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Salamander Starts Over

nytheatre.com review by David Hilder
August 14, 2012

Three boys, recent graduates of eighth grade, are planning to crash a high school party, and in the course of discussing who is to bring what (the greatest burden seeming to fall on Mando), they check the time: Mando is late to call his parents, having said he was going to sleep over at another kid's house.  Sure enough, as they're walking to said house, up pulls a car with its high beams trained on them: Mando's father, who has a thing or two to say to his son and his friends.  When Mando sneaks out the next night to go to the party, things take a turn for the dire, and next thing he knows he's off to an all boys' Catholic high school.

Mando, his friends, his father, and perhaps a dozen more characters are all essayed by Armando Merlo, a protean charmer who wrote Salamander Starts Over, an autobiographical story that begins as a very amusing look at a New Jersey adolescence, complete with bad choices and awkward moments, but becomes through its hourlong running time a much deeper and more affecting exploration of what it takes to grow up and how we move forward.  Merlo is ideally suited to the task of taking us through the story, not merely because he has lived it, but also because he is a very strong actor, effortlessly amusing and just as effective in serious moments.  He's one to watch.  No less impressive is the script he has written, which is immaculately structured.  Tales of how friendships evolve and fade away intermix beautifully with very funny family conversations and wrestling matches (Merlo was a member of his high school's NJ state championship wrestling squad for four years).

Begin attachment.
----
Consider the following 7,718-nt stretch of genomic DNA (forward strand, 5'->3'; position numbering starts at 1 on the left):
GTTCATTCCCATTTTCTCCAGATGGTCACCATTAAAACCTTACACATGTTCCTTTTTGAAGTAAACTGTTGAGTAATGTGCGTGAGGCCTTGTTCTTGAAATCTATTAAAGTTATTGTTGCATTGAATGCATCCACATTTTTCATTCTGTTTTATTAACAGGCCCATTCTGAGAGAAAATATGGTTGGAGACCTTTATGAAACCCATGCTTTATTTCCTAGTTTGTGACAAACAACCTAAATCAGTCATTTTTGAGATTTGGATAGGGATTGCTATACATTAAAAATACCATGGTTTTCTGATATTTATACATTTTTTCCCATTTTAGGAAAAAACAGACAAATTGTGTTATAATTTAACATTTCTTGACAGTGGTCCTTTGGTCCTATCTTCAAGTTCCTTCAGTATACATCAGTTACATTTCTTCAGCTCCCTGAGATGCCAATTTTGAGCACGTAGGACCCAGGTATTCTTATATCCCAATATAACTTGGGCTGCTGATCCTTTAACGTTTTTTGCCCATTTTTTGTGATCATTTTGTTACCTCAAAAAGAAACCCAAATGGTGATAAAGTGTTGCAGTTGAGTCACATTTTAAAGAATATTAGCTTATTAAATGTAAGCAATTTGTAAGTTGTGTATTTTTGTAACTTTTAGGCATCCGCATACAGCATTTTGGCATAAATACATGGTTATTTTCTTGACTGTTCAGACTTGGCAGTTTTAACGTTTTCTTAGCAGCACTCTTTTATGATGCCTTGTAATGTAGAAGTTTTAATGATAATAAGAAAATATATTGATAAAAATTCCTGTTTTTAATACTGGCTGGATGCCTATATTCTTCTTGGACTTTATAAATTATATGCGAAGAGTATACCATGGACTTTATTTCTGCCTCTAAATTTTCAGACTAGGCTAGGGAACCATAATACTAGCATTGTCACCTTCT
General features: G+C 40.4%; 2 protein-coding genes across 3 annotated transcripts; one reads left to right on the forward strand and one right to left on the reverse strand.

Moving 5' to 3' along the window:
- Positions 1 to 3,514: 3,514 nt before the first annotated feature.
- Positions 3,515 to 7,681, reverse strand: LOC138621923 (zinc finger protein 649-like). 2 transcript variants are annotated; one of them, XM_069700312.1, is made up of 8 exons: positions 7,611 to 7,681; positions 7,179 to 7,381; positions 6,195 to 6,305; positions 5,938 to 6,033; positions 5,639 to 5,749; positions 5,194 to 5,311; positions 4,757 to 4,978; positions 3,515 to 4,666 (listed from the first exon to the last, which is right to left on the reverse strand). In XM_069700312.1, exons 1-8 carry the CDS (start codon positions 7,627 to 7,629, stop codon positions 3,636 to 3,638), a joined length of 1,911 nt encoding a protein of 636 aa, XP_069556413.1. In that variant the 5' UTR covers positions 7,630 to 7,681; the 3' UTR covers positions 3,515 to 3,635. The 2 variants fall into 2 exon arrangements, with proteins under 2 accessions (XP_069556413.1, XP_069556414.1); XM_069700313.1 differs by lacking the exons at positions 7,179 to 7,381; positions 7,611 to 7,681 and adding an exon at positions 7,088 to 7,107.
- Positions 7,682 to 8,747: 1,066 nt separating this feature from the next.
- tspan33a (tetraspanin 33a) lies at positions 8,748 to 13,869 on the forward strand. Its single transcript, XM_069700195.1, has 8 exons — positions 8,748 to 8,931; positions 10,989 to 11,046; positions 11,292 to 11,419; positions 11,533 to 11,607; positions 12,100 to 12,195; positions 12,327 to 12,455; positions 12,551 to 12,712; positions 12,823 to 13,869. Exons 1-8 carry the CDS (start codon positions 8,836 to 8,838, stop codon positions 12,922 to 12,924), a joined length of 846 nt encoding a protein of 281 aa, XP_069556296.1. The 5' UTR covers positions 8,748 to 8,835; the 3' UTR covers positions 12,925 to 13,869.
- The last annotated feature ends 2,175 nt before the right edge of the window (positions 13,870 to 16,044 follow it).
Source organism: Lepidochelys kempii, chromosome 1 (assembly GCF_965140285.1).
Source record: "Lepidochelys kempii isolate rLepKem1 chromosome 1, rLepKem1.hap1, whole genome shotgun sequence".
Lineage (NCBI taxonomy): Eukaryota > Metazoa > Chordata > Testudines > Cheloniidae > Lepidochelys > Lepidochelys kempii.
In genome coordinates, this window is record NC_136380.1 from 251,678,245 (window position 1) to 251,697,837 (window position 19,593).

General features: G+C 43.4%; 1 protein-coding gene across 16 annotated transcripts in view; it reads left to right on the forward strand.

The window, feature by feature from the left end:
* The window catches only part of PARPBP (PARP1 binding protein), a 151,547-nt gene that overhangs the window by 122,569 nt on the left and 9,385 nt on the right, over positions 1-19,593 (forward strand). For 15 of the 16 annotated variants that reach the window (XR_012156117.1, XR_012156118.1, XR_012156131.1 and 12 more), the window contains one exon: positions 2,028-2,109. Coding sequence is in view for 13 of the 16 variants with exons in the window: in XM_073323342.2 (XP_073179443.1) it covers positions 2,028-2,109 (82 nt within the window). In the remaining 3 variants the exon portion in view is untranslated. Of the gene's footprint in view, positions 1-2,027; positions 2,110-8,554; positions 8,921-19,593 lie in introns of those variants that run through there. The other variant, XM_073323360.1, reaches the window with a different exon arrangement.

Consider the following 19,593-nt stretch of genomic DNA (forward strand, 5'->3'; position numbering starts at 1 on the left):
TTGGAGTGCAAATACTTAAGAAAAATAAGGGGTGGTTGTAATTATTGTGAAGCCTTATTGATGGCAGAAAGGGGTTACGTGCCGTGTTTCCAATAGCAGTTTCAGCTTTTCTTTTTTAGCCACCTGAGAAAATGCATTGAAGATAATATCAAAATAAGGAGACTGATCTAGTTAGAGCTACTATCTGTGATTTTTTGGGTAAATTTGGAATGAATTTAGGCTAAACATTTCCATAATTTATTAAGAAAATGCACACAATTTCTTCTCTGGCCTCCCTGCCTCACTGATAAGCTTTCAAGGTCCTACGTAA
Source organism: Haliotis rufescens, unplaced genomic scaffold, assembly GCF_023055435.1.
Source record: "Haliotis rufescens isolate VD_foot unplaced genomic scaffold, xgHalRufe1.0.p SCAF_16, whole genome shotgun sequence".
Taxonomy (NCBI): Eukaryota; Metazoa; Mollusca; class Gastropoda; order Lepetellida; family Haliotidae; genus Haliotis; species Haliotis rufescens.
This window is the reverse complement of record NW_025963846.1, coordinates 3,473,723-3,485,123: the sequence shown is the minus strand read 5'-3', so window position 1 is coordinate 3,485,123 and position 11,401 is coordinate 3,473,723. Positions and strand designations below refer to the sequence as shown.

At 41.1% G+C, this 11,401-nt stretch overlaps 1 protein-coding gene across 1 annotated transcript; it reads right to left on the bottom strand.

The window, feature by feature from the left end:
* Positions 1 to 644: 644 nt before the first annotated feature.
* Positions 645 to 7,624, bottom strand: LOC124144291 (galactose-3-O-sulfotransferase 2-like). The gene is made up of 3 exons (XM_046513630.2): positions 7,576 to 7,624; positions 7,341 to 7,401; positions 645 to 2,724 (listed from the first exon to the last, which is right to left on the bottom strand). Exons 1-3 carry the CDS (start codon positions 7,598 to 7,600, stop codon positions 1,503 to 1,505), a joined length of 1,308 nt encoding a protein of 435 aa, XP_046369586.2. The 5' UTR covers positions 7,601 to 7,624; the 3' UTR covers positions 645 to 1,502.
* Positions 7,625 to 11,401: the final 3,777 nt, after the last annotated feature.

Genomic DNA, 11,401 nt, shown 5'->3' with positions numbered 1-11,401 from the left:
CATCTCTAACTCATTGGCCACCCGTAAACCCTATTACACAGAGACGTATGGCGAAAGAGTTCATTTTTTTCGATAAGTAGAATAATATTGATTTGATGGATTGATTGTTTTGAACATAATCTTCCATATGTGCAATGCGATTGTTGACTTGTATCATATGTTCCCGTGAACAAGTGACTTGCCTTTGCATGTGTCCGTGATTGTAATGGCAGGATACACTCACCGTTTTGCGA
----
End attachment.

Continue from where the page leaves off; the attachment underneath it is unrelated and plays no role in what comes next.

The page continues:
Clearly much credit is also due the play's director, Leigh Ann Pedra, who orchestrates the proceedings smoothly.  It's clear that she and Merlo have a strong collaboration going, and I hope they have many opportunities to bring work forward.  I'm not easily sold on one-person shows, particularly of the autobiographical variety; Salamander Starts Over happily proves the exception to the rule.